ISSN: 2056-3736 (Online Version) | 2056-3728 (Print Version)

Financial crisis and corporate failure: The going concern assumption Findings from Athens stock exchange

Olympia Gkouma, John Filos and Evangelos Chytis

Correspondence: Evangelos Chytis,

Technological Educational Institute of Epirus, Department of Accounting and Finance, Greece

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Corporate failure may be defined as the situation where a business unit becomes insolvent and progressively moves towards bankruptcy or into liquidation. The recent financial crisis has deteriorated dramatically the financial conditions in which the business units operate and has a significant impact on the companies that experience corporate failure. The going concern assumption constitutes a fundamental accounting principle for the preparation of financial statements and is even more important in times when global economy is facing such a financial crisis. The independent auditor’s report attribute credibility to the financial statements prepared by management. The purpose of this paper is to develop a reliable model that classifies the risk of corporate failure on six levels using financial analysis ratios. The model is developed based on financial data of Athens Stock Exchange (ASE) listed firms for the year 2011.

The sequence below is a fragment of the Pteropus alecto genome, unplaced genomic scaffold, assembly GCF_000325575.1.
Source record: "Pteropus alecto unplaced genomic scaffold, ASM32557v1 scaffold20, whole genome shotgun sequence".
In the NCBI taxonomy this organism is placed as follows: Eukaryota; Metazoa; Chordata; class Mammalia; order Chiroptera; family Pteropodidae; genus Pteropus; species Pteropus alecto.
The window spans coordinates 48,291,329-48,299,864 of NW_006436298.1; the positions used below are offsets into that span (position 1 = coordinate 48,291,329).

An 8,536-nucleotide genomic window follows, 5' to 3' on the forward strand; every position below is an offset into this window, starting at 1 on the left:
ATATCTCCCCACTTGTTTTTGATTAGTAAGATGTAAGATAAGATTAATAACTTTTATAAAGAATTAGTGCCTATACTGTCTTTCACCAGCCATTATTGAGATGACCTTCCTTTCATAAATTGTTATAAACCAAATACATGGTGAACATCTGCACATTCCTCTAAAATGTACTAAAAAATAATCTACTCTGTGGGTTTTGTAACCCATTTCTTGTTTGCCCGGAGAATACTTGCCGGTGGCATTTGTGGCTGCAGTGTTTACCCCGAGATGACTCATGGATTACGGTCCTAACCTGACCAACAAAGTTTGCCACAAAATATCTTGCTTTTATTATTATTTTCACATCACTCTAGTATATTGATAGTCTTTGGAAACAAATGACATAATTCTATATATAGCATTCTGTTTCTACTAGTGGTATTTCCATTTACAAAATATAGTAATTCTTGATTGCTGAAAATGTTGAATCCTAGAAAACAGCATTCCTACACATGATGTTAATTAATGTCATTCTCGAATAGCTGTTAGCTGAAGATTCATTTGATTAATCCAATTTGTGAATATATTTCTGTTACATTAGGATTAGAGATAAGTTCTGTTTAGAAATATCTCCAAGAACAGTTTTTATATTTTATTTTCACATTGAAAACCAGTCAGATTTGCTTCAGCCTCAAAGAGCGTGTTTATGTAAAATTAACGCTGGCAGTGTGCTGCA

IFRS, Going Concern, Insolvent, Auditor’s Report


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